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Woman and dog laughing

My mom used to say, “It’s no laughing matter, but it’s no matter if I laugh!” That was her way of always looking for the positive, even in the hardest parts of life. And very few things in life are harder than discovering the one you love has betrayed your trust. Betrayal trauma exerts a consequential negative force on one’s entire being, and often produces long-term damage to your health. And no matter how positive we are, betrayal trauma leaves us with very little to laugh about. But do you know that laughter really is good medicine, just as the old adage says? Even for a betrayed partner of a sex addict.

Do You Know of A Church Providing Help for Sexual Addiction? If So, We Want to Hear About It!

In the age of Me Too, political sexual scandals, and society questioning what's appropriate and what isn't, what is the Church at large doing to help people deal with their own struggles, questions, and heartbreak around sexuality? A social door has opened; will the Church walk through it into the reality all around us and in it's pews? Or will most churches once again fail to be "real?"

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Back in 1990 when I realized I wasn't the only woman who caught my husband's eye, it was a desert for those of us who needed help. Very, very little had been written about betrayal trauma, and the label “sex addiction” hadn’t yet been coined in the therapeutic community. Help was almost nonexistent.

Fast forward to 2018. The good news is that by comparison, the betrayal trauma landscape is now flourishing with people who want to help. I’ve longed for this day as I’ve listened to thousands of heartbreaking stories since I stumbled into the sex addiction world 28 years ago. Millions of women—and yes, some men—desperately need that help as awareness of the addiction grows. That’s the good news.

But the bad news is that now it's much harder to answer the question, Which therapist, coach, Biblical counselor, group, or process is right for me?Generally, answering that question involves paying money to get help, and for most of us, money has to be spent wisely. That means making a good choice is critical. Twice yesterday I encountered this confusion in two different women’s lives. Woman #1 is currently shopping for the right group, while woman #2 is already in a support group and is very confused about where to go for couple’s help because she keeps getting conflicting advice.  In both cases, money is limited, and they must choose wisely.

Let's talk about Woman #1.

Woman #1 lives in a part of the United States where it is still difficult to find local resources. She’s tried, as have others, and they don't seem to be there. So now she is shopping for telephone resources as an alternate path to healing. And I loved her honesty about her approach. Near the end of our free, one-hour phone call she said, “I’m talking to four different resources as I shop for healing. You are the first one I’ve talked to. I have appointments with the other three, and if I want to work with you, I will let you know in a week!” Don’t you just love honesty when you encounter it? Oh, that sex addicts found it that easy to speak the truth.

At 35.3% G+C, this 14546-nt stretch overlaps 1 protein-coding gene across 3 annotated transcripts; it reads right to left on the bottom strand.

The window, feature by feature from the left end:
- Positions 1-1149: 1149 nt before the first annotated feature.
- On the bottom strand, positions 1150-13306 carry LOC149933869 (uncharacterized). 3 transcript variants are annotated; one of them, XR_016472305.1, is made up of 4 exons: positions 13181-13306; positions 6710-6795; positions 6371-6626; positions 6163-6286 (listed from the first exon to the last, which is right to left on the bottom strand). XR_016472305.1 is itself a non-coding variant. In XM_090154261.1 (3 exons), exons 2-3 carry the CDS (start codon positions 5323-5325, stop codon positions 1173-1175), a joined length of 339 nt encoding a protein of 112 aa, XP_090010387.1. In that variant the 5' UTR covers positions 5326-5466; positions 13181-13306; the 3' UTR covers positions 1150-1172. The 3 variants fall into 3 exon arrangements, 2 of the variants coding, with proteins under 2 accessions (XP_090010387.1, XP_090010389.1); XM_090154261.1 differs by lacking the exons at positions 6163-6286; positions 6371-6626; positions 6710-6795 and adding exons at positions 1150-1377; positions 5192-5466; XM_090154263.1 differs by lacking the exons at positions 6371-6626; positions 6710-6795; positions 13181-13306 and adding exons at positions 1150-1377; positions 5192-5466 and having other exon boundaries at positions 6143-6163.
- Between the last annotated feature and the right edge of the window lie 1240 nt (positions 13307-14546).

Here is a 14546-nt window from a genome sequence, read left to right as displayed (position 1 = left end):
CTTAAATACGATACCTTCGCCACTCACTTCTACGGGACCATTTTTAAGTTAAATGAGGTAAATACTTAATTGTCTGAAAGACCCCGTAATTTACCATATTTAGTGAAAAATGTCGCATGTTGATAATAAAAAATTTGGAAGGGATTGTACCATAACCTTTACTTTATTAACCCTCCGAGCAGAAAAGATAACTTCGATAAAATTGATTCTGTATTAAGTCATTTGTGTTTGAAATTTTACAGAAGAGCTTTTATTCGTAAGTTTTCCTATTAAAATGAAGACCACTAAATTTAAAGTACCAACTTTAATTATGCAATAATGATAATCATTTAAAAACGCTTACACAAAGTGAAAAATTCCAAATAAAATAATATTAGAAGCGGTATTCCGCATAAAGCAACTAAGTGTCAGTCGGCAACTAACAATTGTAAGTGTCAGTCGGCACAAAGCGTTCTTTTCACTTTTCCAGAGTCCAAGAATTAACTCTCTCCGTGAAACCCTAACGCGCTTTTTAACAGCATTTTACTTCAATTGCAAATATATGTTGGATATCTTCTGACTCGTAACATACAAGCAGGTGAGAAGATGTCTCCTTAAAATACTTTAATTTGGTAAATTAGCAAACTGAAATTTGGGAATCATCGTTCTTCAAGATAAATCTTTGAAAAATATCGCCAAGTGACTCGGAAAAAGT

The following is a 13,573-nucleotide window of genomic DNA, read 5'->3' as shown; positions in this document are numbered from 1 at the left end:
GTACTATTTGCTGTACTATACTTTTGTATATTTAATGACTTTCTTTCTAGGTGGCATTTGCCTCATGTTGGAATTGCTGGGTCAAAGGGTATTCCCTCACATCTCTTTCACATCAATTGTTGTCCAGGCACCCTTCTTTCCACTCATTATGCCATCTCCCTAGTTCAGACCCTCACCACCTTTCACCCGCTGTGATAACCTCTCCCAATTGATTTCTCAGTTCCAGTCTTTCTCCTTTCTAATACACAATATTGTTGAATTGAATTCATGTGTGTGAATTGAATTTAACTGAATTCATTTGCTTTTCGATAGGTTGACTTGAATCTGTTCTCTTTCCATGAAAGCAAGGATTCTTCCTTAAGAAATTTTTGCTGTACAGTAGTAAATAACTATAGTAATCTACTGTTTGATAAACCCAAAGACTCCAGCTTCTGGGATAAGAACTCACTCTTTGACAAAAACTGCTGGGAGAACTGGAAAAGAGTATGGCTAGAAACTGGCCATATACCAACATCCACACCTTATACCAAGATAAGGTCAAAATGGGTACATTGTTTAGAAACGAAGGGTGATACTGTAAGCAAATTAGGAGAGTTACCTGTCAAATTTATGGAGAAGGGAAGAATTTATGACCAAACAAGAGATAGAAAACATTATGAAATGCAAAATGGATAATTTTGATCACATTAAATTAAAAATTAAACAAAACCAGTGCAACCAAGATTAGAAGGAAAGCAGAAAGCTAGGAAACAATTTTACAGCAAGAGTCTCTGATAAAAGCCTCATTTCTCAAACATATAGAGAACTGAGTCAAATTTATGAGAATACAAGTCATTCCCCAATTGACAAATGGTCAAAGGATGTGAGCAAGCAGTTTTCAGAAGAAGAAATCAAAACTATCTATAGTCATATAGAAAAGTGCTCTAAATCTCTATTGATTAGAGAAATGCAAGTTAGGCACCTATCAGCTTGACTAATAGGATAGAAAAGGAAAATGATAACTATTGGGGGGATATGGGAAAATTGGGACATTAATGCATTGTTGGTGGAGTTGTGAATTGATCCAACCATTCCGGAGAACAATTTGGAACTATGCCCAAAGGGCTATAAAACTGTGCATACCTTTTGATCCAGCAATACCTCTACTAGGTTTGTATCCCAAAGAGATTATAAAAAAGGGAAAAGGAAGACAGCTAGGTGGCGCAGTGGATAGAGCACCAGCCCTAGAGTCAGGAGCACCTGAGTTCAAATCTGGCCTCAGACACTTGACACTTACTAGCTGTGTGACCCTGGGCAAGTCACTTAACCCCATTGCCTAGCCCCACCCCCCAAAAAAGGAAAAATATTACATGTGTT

So how can Woman #1 (or you) determine the best way to heal? These four principles will help:

  • Get a professional evaluation of your trauma and mental health
  • Find a program that includes a path and a process that results in at least initial healing
  • Choose a proven path
  • Understand that recovery is a lifelong process

Get a professional evaluation of your trauma symptoms and mental health

Whether we like it or not, betrayal trauma, especially long-term betrayal trauma, does a number on our physical and emotional health. So being assessed for trauma and PTSD, along with depression and anxiety if you’re having a difficult time, is important. Only therapists, psychologists and psychiatrists are trained to evaluate mental health. Biblical counselors, coaches and lay facilitators don't have that degree of training.

And only a psychiatrist can write prescription, if his diagnosis warrants it. And very, very few psychiatrists actually provide counseling. They are medical doctors and in general they focus on dispensing medication to help their patients cope. And usually, once the med is working and you are stable, they will only need to see you once every three months until you are ready to wean off the med. They can assess you and help you get stable with medication, but you are likely going to need to find additional help to do the much-needed work of healing. It is important to be evaluated if you are struggling emotionally, especially if you have children still in the home.

Find a program that Includes apath and a process that results in at least initial healing